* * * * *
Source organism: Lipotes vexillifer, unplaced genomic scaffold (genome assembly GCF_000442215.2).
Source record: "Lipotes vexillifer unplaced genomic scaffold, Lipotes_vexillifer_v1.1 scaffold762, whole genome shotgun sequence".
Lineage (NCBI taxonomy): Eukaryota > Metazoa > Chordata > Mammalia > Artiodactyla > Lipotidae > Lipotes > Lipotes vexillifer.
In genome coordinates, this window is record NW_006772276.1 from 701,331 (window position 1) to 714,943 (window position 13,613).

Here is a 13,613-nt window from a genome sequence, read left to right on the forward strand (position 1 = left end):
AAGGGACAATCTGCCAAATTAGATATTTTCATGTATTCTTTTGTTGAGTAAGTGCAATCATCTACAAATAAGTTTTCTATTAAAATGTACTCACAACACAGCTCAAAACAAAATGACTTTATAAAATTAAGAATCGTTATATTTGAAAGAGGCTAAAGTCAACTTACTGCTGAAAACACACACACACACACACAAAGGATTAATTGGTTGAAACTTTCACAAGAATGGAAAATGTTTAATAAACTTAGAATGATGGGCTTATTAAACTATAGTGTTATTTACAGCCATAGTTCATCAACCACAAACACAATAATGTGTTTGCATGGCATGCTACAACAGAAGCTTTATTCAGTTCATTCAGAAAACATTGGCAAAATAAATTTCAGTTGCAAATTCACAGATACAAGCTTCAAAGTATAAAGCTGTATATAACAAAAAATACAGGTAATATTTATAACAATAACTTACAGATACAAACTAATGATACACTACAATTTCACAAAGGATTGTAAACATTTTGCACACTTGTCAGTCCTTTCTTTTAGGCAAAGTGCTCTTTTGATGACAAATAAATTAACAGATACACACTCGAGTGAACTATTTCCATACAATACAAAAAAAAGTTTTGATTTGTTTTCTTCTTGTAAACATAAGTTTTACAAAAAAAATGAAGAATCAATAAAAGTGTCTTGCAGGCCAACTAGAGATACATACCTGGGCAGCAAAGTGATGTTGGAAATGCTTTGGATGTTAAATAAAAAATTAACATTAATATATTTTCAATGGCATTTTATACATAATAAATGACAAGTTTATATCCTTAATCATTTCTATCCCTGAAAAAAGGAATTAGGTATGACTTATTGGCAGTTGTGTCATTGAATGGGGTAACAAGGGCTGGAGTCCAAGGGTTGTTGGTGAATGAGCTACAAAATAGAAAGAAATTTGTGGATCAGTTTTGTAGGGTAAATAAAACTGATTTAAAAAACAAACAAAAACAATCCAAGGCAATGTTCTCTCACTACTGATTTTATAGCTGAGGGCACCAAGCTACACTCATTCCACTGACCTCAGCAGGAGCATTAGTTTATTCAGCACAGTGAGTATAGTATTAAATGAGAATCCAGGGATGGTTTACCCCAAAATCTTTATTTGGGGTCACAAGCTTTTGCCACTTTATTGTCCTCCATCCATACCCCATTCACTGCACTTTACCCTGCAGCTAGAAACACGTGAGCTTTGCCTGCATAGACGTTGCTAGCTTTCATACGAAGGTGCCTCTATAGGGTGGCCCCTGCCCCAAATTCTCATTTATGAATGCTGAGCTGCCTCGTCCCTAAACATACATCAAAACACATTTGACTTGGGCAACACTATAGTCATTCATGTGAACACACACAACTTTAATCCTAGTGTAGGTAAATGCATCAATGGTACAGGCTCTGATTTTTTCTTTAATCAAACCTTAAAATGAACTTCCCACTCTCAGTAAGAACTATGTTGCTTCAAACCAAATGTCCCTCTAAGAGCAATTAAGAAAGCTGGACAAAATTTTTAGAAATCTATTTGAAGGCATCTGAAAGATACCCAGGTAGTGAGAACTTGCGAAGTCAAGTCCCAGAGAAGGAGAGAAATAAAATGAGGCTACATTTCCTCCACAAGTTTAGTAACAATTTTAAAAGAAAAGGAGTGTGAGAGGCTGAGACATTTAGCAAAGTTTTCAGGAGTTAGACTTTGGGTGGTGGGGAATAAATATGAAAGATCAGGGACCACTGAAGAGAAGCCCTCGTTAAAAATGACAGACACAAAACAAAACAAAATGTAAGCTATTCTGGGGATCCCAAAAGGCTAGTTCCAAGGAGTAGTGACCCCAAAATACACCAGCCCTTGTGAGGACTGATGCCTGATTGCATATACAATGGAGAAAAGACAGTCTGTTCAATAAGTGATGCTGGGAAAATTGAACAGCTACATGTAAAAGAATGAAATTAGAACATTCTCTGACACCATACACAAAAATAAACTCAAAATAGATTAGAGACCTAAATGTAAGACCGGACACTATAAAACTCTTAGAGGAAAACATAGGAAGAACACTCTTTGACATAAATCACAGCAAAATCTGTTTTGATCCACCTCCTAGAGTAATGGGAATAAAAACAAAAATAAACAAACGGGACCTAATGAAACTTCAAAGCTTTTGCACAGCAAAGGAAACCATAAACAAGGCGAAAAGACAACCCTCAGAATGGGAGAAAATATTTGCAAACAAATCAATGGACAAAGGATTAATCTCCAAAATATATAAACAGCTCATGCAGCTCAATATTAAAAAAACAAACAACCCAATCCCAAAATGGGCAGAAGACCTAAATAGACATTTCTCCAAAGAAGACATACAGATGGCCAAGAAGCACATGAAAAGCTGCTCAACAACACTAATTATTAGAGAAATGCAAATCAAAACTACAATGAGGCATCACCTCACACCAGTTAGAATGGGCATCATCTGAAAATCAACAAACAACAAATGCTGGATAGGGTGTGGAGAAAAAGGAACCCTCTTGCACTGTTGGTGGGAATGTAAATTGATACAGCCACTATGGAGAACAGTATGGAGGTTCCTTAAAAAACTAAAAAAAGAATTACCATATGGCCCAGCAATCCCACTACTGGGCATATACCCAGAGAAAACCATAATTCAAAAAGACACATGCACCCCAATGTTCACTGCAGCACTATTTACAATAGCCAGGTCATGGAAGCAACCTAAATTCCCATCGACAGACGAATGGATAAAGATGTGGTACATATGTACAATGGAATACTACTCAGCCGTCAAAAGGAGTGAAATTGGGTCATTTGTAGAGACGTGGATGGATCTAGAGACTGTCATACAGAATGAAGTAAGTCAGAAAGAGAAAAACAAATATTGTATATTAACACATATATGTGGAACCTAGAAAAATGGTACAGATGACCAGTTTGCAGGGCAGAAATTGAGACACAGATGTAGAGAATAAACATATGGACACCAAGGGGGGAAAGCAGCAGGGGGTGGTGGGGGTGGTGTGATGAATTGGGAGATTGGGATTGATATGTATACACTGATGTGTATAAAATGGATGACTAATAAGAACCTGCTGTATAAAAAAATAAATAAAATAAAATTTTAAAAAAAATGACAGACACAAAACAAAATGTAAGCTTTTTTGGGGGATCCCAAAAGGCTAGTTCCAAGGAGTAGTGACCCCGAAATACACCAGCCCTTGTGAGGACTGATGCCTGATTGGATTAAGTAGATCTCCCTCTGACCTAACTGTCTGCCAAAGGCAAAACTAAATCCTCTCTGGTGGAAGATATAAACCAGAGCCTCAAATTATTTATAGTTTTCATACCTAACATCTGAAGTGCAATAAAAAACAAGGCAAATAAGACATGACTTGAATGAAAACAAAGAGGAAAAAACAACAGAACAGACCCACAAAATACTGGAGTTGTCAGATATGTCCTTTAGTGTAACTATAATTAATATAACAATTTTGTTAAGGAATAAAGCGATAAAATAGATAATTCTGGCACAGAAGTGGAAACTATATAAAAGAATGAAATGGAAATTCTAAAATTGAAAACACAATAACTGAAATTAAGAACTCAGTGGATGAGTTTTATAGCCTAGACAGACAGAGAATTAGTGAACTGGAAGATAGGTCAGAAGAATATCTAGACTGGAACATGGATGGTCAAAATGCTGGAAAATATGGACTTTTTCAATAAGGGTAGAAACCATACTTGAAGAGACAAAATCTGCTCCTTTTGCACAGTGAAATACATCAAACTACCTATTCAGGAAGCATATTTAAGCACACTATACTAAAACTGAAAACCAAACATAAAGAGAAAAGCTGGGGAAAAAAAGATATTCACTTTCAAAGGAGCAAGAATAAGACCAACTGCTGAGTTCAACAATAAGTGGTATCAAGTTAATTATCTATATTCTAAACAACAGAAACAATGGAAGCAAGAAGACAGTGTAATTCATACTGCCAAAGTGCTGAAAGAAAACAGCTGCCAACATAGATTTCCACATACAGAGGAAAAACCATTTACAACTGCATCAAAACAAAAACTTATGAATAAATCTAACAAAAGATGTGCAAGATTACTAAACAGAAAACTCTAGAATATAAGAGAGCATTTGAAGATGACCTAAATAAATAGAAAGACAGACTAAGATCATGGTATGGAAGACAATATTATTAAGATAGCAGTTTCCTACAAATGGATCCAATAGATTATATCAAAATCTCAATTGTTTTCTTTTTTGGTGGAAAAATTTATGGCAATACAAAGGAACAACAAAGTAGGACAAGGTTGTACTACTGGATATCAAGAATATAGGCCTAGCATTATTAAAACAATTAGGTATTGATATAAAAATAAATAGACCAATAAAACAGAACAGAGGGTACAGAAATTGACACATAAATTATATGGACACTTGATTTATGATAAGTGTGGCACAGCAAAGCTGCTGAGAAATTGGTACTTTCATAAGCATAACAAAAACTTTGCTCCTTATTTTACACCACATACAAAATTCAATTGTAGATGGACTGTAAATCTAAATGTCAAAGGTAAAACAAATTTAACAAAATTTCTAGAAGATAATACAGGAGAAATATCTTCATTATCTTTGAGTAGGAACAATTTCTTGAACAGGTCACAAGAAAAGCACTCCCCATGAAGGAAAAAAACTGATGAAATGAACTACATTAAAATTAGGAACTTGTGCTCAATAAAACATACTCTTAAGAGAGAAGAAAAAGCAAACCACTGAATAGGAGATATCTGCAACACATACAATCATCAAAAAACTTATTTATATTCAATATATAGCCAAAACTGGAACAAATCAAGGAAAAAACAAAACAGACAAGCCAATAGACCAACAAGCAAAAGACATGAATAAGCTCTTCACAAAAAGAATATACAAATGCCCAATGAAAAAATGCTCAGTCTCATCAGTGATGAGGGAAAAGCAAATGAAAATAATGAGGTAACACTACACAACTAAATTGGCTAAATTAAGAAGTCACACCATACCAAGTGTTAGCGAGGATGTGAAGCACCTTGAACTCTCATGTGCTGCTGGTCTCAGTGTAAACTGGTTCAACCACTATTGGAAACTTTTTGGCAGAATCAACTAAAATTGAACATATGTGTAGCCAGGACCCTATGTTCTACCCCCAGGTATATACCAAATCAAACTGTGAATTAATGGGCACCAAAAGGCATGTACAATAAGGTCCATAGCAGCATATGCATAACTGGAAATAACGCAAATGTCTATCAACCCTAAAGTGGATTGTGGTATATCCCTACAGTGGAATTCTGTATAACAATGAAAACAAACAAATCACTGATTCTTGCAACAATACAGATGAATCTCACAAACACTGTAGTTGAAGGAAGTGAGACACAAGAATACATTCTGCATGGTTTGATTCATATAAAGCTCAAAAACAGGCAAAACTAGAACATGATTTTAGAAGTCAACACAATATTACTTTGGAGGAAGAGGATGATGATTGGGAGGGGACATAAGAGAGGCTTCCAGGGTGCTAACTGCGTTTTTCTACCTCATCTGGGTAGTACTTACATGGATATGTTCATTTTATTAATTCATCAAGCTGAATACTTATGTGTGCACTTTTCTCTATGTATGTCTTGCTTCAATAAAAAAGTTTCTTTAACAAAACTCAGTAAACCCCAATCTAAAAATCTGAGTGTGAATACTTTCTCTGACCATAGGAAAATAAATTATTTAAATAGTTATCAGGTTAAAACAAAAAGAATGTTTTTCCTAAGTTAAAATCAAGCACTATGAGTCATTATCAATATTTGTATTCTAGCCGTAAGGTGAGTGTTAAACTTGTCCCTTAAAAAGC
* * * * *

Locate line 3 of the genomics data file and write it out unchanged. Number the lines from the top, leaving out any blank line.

Lineage (NCBI taxonomy): Eukaryota > Metazoa > Chordata > Mammalia > Artiodactyla > Lipotidae > Lipotes > Lipotes vexillifer.